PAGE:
On the other hand, therefore, following the narrative account might add too much emphasis on exactly on the having-to-come-to-an-end of a narrative. We might say that grief has a—to use a term coined by Anthony Steinbock—vocational aspect to it; “Vocational experience is not just something out there for me to comprehend; it plagues me before I can escape it. What signifies with a sense of being home with Myself also burdens me. …The matter of vocation is neither merely modal and vague (and universal) nor rational, merely a matter of choice, and fully transparent.”22 A vocational experience, in short, is an experience of being exposed and thereby called into question, existentially. To be called into question is not a matter of stepping back in order to cognitively reflect, doubt, hesitate or question on one’s course of life in general, rather to be called into question refers to a mode of existing while not knowing how to go on. Whereas Steinbock discusses vocational experiences in relation to conscience and as an inter-personal, that is, a relational experience, we might think of it in relation to grief in the following way: To speak of a vocational experience points to the painful experience of not knowing how to go on. First of all, the experience has a responsive structure, that is, it is experienced as a demand. What calls is the death of the other, we might say: I myself am called into question by this death; why must I live on without you, why must I live at all, how can I go on? Importantly, these questions are not posed as a matter of intellectual doubt, rather, they existentially haunt me and shape my experience of everything else. Confronted to the limits of my responsiveness, I cannot answer this call, since answering would be to surrender to the impossible demand, namely to follow the dead and die with him. Grief questions my survival in this radical sense and therefore I am brought to a halt, since I cannot respond. Thus, importantly, this ‘how can I go on’ is not the narrative thinking of the gap between what was and what is. It is not the strange temporality of my inner self-reflection over time shaped by the structure of free indirect discourse, as Goldie innovatively suggest. Rather, a gap is opened by grief that freezes me at the limits of responsiveness such that I no longer know how to go on. Being called into question by the death of the other is a matter of being called by death oneself; how can I not not-die with you? The vocational experience of grief confronts me to the limits of my responsiveness, namely with the impossible demand to not go on. Let me elaborate further how grief can be seen as a vocational experience.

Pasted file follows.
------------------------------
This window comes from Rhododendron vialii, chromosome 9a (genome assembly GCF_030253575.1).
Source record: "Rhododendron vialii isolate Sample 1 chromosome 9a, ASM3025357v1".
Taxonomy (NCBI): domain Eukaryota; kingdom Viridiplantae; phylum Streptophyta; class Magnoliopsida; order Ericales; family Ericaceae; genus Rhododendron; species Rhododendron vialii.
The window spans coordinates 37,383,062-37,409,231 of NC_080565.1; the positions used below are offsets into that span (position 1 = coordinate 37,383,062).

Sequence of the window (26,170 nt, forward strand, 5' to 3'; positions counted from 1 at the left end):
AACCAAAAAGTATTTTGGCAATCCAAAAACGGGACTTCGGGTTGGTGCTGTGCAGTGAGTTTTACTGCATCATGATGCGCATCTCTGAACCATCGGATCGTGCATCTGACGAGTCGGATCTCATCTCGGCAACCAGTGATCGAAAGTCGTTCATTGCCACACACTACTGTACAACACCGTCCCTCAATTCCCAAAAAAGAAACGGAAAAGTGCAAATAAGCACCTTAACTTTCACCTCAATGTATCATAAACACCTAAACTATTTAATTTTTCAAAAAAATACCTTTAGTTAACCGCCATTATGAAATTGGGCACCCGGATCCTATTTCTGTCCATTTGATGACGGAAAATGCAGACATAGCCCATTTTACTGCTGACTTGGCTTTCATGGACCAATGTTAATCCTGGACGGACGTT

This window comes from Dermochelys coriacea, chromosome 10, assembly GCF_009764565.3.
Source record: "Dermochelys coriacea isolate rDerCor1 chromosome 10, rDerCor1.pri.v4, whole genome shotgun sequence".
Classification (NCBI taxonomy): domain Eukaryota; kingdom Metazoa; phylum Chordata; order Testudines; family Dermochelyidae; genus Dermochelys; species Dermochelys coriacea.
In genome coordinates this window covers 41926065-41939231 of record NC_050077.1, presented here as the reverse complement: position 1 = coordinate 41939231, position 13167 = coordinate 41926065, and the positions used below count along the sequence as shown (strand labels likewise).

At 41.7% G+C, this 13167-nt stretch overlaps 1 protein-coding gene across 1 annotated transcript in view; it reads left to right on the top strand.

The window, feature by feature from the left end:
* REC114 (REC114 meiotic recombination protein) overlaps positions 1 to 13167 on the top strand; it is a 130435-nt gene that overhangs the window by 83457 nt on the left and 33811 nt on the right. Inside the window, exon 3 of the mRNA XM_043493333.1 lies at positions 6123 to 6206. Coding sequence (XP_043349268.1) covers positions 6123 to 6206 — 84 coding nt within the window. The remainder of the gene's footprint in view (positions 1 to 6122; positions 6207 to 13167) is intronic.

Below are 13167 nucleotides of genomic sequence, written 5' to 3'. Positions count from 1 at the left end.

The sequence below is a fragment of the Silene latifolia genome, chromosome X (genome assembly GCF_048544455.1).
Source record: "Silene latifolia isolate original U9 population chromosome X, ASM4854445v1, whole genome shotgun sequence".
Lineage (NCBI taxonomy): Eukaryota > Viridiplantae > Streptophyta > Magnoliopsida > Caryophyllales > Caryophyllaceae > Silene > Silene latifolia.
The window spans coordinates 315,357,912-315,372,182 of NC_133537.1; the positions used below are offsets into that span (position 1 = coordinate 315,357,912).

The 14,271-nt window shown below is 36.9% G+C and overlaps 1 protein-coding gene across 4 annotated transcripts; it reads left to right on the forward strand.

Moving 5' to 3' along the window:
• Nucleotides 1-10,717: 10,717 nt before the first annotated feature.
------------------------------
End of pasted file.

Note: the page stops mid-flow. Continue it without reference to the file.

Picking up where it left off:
First of all, in vocational experiences time comes to a halt. In grief, a gap is opened because time cannot go on, not because we experience two or more perspectives on ourselves. We are stuck; as Denise Riley describes it, time is now lived without its flow, as a timeless time.23 To be stuck in time refers to a form of de-synchronization with the world where grief as “a new ability to live in the present is a joining-in of that timelessness of being dead.”24 That is, time has come to a halt, and the joining in the timelessness of being dead is to struggle with surviving yourself not being dead. Time is experienced as timeless because in our grief we keep wanting to be with the dead, joining in their timeless time. The experience of grief does such “violence to the experienced ‘flow’ of time that it stops.”25 What Riley describes as “the feeling of arrested time” where the flow of time has stopped, concerns the impossibility of me moving on without you: “If there is ever to be any movement again, that moving will not be ‘on’. It will be ‘with’.”26 In a timeless time without movement, being stuck in the presence is a way of denying change, denying to move ‘on’, and the only change allowed is the moving ‘with’. Moving ‘with’ the deceased can mean your own death, that is, that you yourself die with the one you are grieving, or moving ‘with’ could mean a form of life in which a world is continued where the capacity to be together is practiced. In what follows, I will try to interpret the latter idea of being ‘with’ the deceased, but for now, I will focus on the experience of desynchronization in grief understood as a vocational experience.

Whereas the time of the world might move you on as the hours, days and weeks passes “your apprehension of sequence is halted. Where you have no impression of any succession in events, there is no linkage and no cause. No plans can be entertained, although you keep an outward show of doing so. Where induction itself has failed, so does your capacity for confident anticipation. So your task now is to inhabit the only place left to you—the present instant […] For one moment will not, now, carry you onward to the next.”27 Time can freeze and leave you to inhabit only the present instant, because time is meaningfully tied to a world we inhabit and share together. The existential significance of the shared world is broken and significantly so that without the deceased nothing can happen any longer; without you, time cannot move and I cannot inhabit this world as a meaningful one; I am stuck in the present instant.